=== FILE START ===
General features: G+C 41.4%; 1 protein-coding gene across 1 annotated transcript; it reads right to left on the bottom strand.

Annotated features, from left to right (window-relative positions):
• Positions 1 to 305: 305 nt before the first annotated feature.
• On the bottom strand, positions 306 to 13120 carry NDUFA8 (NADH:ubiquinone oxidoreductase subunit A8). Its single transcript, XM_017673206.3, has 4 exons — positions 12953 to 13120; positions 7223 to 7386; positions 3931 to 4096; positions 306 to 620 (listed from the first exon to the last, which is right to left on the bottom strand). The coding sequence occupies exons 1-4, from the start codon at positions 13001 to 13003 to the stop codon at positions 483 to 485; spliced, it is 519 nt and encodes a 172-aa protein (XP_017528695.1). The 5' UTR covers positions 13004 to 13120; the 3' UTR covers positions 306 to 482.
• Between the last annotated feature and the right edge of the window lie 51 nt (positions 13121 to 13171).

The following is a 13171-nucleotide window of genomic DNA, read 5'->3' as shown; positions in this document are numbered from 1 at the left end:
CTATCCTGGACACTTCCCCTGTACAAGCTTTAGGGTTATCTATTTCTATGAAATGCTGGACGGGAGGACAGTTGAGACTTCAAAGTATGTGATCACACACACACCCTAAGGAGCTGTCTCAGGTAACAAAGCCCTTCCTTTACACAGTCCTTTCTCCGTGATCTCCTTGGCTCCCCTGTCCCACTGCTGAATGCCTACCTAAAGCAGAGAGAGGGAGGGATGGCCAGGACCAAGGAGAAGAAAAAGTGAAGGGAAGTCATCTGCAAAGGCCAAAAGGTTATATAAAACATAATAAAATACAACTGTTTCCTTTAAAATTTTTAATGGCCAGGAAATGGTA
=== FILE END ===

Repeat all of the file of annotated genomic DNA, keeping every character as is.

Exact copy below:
General features: G+C 41.4%; 1 protein-coding gene across 1 annotated transcript; it reads right to left on the bottom strand.

Annotated features, from left to right (window-relative positions):
• Positions 1 to 305: 305 nt before the first annotated feature.
• On the bottom strand, positions 306 to 13120 carry NDUFA8 (NADH:ubiquinone oxidoreductase subunit A8). Its single transcript, XM_017673206.3, has 4 exons — positions 12953 to 13120; positions 7223 to 7386; positions 3931 to 4096; positions 306 to 620 (listed from the first exon to the last, which is right to left on the bottom strand). The coding sequence occupies exons 1-4, from the start codon at positions 13001 to 13003 to the stop codon at positions 483 to 485; spliced, it is 519 nt and encodes a 172-aa protein (XP_017528695.1). The 5' UTR covers positions 13004 to 13120; the 3' UTR covers positions 306 to 482.
• Between the last annotated feature and the right edge of the window lie 51 nt (positions 13121 to 13171).

The following is a 13171-nucleotide window of genomic DNA, read 5'->3' as shown; positions in this document are numbered from 1 at the left end:
CTATCCTGGACACTTCCCCTGTACAAGCTTTAGGGTTATCTATTTCTATGAAATGCTGGACGGGAGGACAGTTGAGACTTCAAAGTATGTGATCACACACACACCCTAAGGAGCTGTCTCAGGTAACAAAGCCCTTCCTTTACACAGTCCTTTCTCCGTGATCTCCTTGGCTCCCCTGTCCCACTGCTGAATGCCTACCTAAAGCAGAGAGAGGGAGGGATGGCCAGGACCAAGGAGAAGAAAAAGTGAAGGGAAGTCATCTGCAAAGGCCAAAAGGTTATATAAAACATAATAAAATACAACTGTTTCCTTTAAAATTTTTAATGGCCAGGAAATGGTA